The quantum cascade laser (QCL) is a versatile and powerful light source which has been applied to many applications, including as a light source for mid-IR spectroscopy and as both Fabry-Perot and distributed feedback (DFB) sources for communications. 

A 'waterfall" of current exciting emission in the layered heterostructure.

Overview

The quantum cascade laser is a quantum engineered device that relies on electronic "transitions between quantised conduction band excited states (intersubband transitions) of double quantum wells and on electron resonant tunneling as the pumping mechanism." [1]  These devices represent a new type of engineered multilayer structures composed of different compositions of InAlGaAs materials, where layers of quantum wells and barriers alternate.   The basic concept was first proposed by Rudolf Kazarinov and Robert Suris in 1971, however the first realization was in 1994.

Federico Capasso and Alfred Cho were the first to sucessfully produce a quantum cascade laser at Bell Labs in 1994 and quickly adapted the laser to several applications.  Researchers have subsequently produced many variations on the original design to achieve different performance characteristics.

Al Cho(left) and Federico Capasso

Applications

The quantum-cascade laser's unique properties -- especially its power, tuning range and ability to work pulsed at room temperature -- make it ideal for the remote sensing of gases in the atmosphere. Gases and vapors have characteristic chemical absorption "fingerprints," unique to their chemical structures. If a quantum-cascade laser is aimed above a smokestack, the laser's wavelength can be tuned to match a "fingerprint" wavelength in the air above the smokestack. Based on the fingerprint, it can then be determined if a certain pollutant is being emitted. The QC laser is widely used as a source of radiation for chemical sensing and spectroscopy. Common commercial applications of QC lasers include trace gas analysis, medical diagnostics, and pollution monitoring.

The American Academy of Arts and Sciences

December 2015, the American Academy of Arts and Sciences recognized Federico Capasso and Alfred Cho for their contributions to the field of laser technology and awarded them the Rumford Prize. The Rumford Prize, one of the oldest scientific prizes in the United States, recognizes contributions to the fields of heat and light. 

From left, clockwise: Federico Capasso, Al Cho, Al Hutchinson,
Debbie Sivco, Jerome Faist, and Carlo Sirtori

References

[1] Capasso, F.; Tredicucci, A.; Gmachl, Claire; Sivco, Deborah L.; Hutchinson, A.L.; Cho, Alfred Y.; Scamarcio, G., "High-performance superlattice quantum cascade lasers," in Selected Topics in Quantum Electronics, IEEE Journal of , vol.5, no.3, pp.792-807, May/Jun 1999, http://ieeexplore.ieee.org/stamp/stamp.jsp?tp=&arnumber=788453&isnumber=17082

About the Awardees

Federico Capasso

Federico Capasso is faculty member of Harvard University, which he joined in 2003 after 27 years at Bell Labs where he was Member of Technical Staff, Department Head and Vice President for Physical Research. He is a member of the American Academy of Arts and Sciences, National Academy of Sciences, the National Academy of Engineering, the Academia Europaea and a foreign member of the Accademia dei Lincei (Lincean Academy). He has received numerous awards recognizing his achievements in nanoscale science and technology, which include the IEEE David Sarnoff Award in Electronics (1991), the Materials Research Society Medal (1995), the Wetherill Medal of the Franklin Institute (1997), the Rank Prize in Optoelectronics (1998), the Robert Wood Prize of the Optical Society of America (2001), the American Physical Society’s Arthur Schawlow Prize in Laser Science (2004), the IEEE Edison Medal (2004), the King Faisal International Prize for Science (2005), the Berthold Leibinger Zukunft Prize (2010), the Jan Czochralski Award for lifetime achievements in Materials Science (2011), the European Physical Society's Prize for Applied Aspects of Quantum Electronics and Optics (2013), and the SPIE Gold Medal (2013).  He has authored hundreds of papers and holds 66 US patents.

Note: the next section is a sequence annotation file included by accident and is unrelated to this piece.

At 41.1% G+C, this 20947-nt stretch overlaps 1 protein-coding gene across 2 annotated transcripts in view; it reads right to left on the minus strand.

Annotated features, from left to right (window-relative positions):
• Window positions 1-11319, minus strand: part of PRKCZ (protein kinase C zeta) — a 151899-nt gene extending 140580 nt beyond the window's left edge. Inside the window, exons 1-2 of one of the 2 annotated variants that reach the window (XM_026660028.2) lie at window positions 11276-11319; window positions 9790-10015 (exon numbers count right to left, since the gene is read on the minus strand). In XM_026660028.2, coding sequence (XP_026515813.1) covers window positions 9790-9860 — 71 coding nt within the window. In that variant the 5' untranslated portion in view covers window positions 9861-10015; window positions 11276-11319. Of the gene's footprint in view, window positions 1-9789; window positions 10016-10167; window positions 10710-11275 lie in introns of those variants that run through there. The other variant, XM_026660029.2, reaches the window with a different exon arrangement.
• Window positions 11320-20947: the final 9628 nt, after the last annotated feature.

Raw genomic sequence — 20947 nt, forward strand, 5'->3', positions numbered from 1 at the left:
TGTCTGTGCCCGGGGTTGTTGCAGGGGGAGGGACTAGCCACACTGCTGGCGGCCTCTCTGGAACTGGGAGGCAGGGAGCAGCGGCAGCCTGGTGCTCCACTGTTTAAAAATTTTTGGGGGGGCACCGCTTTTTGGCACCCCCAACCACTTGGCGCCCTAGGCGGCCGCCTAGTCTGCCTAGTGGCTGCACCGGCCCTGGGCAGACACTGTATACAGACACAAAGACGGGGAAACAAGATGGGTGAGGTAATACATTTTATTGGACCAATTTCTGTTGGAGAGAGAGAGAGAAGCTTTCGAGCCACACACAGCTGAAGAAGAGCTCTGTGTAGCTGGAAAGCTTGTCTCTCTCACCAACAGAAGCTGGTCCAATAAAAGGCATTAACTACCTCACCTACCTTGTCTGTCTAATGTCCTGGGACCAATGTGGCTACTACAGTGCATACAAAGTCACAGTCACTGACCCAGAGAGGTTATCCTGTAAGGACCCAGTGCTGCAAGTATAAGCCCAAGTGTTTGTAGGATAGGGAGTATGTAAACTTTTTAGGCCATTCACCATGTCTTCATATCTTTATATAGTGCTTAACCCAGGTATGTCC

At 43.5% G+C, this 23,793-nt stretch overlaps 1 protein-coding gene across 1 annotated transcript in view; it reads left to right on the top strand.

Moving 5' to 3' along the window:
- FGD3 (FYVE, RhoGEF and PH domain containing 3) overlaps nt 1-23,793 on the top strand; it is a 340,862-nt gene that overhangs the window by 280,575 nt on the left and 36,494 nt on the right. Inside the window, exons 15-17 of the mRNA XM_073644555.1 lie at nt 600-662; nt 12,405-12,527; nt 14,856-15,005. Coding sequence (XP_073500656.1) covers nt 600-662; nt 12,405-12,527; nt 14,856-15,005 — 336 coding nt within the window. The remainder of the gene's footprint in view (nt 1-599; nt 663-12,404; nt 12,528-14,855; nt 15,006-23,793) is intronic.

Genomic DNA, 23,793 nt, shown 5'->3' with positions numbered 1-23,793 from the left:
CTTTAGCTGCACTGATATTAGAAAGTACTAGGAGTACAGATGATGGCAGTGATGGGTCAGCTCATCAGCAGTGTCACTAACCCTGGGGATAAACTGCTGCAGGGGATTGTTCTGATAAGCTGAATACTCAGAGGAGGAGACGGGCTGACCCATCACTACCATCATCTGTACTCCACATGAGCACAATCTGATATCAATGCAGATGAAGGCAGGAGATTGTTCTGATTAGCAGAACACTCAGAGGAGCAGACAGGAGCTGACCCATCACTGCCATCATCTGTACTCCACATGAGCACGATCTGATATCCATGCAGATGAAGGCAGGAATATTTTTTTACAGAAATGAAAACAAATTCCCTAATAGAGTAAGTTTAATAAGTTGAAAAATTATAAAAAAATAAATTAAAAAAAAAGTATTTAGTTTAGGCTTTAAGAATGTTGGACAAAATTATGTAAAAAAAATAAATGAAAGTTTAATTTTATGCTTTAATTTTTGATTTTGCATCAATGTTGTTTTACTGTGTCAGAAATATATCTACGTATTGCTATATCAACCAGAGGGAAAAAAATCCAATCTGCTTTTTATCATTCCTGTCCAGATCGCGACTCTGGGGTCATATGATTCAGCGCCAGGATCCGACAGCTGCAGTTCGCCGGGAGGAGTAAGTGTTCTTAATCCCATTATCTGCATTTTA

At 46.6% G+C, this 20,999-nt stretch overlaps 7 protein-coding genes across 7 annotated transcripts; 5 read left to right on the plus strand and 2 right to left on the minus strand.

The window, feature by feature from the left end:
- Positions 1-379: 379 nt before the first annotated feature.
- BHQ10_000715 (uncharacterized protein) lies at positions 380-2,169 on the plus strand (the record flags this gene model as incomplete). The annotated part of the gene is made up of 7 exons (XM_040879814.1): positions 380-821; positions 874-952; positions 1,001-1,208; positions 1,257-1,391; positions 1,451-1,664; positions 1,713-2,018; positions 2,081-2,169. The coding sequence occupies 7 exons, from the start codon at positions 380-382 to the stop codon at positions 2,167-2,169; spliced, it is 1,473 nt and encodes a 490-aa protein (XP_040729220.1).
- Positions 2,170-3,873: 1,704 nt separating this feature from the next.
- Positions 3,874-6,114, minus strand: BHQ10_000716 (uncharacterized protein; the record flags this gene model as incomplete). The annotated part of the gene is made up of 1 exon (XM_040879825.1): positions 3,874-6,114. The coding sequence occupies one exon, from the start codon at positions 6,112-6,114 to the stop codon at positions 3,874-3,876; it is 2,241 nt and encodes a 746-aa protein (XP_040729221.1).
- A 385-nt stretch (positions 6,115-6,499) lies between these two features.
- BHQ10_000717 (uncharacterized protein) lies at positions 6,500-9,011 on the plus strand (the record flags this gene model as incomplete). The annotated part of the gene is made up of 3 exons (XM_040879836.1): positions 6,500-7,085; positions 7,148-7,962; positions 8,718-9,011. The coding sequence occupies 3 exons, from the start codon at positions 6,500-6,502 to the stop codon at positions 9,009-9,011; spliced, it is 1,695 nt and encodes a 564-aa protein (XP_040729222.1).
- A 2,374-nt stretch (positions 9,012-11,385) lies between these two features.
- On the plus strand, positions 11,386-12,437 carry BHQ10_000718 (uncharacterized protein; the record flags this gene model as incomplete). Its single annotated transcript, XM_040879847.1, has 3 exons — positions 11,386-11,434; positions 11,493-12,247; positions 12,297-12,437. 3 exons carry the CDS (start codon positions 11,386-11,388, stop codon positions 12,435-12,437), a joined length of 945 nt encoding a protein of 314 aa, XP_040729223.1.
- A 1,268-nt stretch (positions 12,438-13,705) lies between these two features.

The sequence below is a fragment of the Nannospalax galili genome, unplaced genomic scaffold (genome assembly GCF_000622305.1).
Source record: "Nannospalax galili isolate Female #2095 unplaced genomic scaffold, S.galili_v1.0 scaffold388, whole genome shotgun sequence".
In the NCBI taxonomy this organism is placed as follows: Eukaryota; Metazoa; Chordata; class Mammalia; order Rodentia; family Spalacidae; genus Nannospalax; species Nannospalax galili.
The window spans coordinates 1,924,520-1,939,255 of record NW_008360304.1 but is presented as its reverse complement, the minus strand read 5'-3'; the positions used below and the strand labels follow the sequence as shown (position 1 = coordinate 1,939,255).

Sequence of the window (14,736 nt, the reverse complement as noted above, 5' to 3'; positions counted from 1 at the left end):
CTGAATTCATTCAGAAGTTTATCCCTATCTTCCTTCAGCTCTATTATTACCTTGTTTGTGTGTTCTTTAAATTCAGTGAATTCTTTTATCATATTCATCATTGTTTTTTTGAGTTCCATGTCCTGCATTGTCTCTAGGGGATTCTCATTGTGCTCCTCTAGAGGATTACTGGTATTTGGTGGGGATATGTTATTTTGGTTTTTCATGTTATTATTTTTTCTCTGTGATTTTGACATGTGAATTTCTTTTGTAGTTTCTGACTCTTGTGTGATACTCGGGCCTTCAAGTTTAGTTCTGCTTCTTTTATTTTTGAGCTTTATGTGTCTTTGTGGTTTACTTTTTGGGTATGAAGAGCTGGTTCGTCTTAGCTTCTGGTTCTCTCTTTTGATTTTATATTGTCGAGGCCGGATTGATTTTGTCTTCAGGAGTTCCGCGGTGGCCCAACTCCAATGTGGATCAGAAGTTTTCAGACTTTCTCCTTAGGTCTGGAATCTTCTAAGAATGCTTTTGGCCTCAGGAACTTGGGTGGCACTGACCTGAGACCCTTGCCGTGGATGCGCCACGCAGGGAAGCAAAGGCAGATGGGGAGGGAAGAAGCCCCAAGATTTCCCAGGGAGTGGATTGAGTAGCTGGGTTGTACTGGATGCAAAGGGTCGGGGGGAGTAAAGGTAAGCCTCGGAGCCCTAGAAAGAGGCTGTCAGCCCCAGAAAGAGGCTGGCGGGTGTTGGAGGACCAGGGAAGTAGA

Alfred Y. Cho

Alfred Y. Cho joined Bell Labs in 1968. He is a member of many honorary societies, including the American Academy of Arts and Sciences, the National Academy of Sciences, the National Academy of Engineering, the Academia Sinica, the Third World Academy of Sciences, and a foreign member of the Chinese Academy of Sciences. He has received numerous awards recognizing his contributions to science and technology, including the American Physical Society International Prize for New Materials (1982), the Solid State Science and Technology Medal of the Electrochemical Society (1987), the Gaede-Langmuir Award of the American Vacuum Society (1988), the Industrial Research Institute Achievement Award of the Industrial Research Institute, Inc. (1988), the World Materials Congress Award of ASM International (1988), the New Jersey Governor's Thomas Alva Edison Science Award (1990), the National Medal of Science (1993), the IEEE Medal of Honor (1994), the Materials Research Society Von Hippel Award (1994), the Elliott Cresson Medal of the Franklin Institute (1995), the Computer and Communications (C&C) Prize of the C&C Foundation, Japan (1995), the New Jersey Inventors Hall of Fame (1997), the Willis E. Lamb Medal for Laser Physics (2000), the National Medal of Technology and Innovation (2005), and the first international nanotechnology prize, RUSSNANO Prize, Russia (2009). He was inducted into the U.S. National Inventors Hall of Fame in 2009.